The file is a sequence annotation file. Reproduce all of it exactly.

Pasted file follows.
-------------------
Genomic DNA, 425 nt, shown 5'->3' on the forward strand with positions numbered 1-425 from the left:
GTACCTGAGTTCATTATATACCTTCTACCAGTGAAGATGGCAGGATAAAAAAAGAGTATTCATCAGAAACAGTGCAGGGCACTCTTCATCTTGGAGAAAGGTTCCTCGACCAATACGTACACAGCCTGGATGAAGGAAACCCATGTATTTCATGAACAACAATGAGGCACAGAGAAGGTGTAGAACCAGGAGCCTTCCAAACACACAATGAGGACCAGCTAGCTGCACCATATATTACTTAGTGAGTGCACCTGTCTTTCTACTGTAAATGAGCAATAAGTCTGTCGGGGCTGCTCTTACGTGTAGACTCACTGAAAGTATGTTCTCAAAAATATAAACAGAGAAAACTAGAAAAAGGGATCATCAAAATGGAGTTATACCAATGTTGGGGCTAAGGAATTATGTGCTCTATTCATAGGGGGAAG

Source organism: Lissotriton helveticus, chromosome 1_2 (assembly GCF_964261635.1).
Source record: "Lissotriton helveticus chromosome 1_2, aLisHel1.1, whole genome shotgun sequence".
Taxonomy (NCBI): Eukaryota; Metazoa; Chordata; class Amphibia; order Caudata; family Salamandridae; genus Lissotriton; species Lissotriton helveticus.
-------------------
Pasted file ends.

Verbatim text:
Genomic DNA, 425 nt, shown 5'->3' on the forward strand with positions numbered 1-425 from the left:
GTACCTGAGTTCATTATATACCTTCTACCAGTGAAGATGGCAGGATAAAAAAAGAGTATTCATCAGAAACAGTGCAGGGCACTCTTCATCTTGGAGAAAGGTTCCTCGACCAATACGTACACAGCCTGGATGAAGGAAACCCATGTATTTCATGAACAACAATGAGGCACAGAGAAGGTGTAGAACCAGGAGCCTTCCAAACACACAATGAGGACCAGCTAGCTGCACCATATATTACTTAGTGAGTGCACCTGTCTTTCTACTGTAAATGAGCAATAAGTCTGTCGGGGCTGCTCTTACGTGTAGACTCACTGAAAGTATGTTCTCAAAAATATAAACAGAGAAAACTAGAAAAAGGGATCATCAAAATGGAGTTATACCAATGTTGGGGCTAAGGAATTATGTGCTCTATTCATAGGGGGAAG

Source organism: Lissotriton helveticus, chromosome 1_2 (assembly GCF_964261635.1).
Source record: "Lissotriton helveticus chromosome 1_2, aLisHel1.1, whole genome shotgun sequence".
Taxonomy (NCBI): Eukaryota; Metazoa; Chordata; class Amphibia; order Caudata; family Salamandridae; genus Lissotriton; species Lissotriton helveticus.